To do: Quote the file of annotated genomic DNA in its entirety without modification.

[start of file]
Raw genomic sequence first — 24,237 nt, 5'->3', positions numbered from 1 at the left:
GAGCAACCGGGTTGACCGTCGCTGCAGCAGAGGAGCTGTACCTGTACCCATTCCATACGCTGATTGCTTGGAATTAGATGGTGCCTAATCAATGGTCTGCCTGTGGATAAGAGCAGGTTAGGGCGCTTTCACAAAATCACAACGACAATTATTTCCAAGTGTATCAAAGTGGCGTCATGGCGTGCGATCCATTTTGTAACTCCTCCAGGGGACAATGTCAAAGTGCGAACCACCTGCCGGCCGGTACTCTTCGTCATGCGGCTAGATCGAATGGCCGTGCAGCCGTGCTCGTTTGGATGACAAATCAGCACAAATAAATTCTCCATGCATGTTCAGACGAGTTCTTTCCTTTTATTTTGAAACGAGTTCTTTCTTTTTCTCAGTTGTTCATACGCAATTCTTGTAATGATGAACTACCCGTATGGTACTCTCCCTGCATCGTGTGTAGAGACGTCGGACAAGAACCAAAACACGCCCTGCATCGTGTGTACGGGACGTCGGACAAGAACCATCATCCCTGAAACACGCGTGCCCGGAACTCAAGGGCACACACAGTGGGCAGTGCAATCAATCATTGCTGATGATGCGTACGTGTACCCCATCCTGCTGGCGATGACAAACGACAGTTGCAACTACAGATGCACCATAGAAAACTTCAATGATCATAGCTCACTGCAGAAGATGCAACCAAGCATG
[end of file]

Raw genomic sequence first — 24,237 nt, 5'->3', positions numbered from 1 at the left:
GAGCAACCGGGTTGACCGTCGCTGCAGCAGAGGAGCTGTACCTGTACCCATTCCATACGCTGATTGCTTGGAATTAGATGGTGCCTAATCAATGGTCTGCCTGTGGATAAGAGCAGGTTAGGGCGCTTTCACAAAATCACAACGACAATTATTTCCAAGTGTATCAAAGTGGCGTCATGGCGTGCGATCCATTTTGTAACTCCTCCAGGGGACAATGTCAAAGTGCGAACCACCTGCCGGCCGGTACTCTTCGTCATGCGGCTAGATCGAATGGCCGTGCAGCCGTGCTCGTTTGGATGACAAATCAGCACAAATAAATTCTCCATGCATGTTCAGACGAGTTCTTTCCTTTTATTTTGAAACGAGTTCTTTCTTTTTCTCAGTTGTTCATACGCAATTCTTGTAATGATGAACTACCCGTATGGTACTCTCCCTGCATCGTGTGTAGAGACGTCGGACAAGAACCAAAACACGCCCTGCATCGTGTGTACGGGACGTCGGACAAGAACCATCATCCCTGAAACACGCGTGCCCGGAACTCAAGGGCACACACAGTGGGCAGTGCAATCAATCATTGCTGATGATGCGTACGTGTACCCCATCCTGCTGGCGATGACAAACGACAGTTGCAACTACAGATGCACCATAGAAAACTTCAATGATCATAGCTCACTGCAGAAGATGCAACCAAGCATG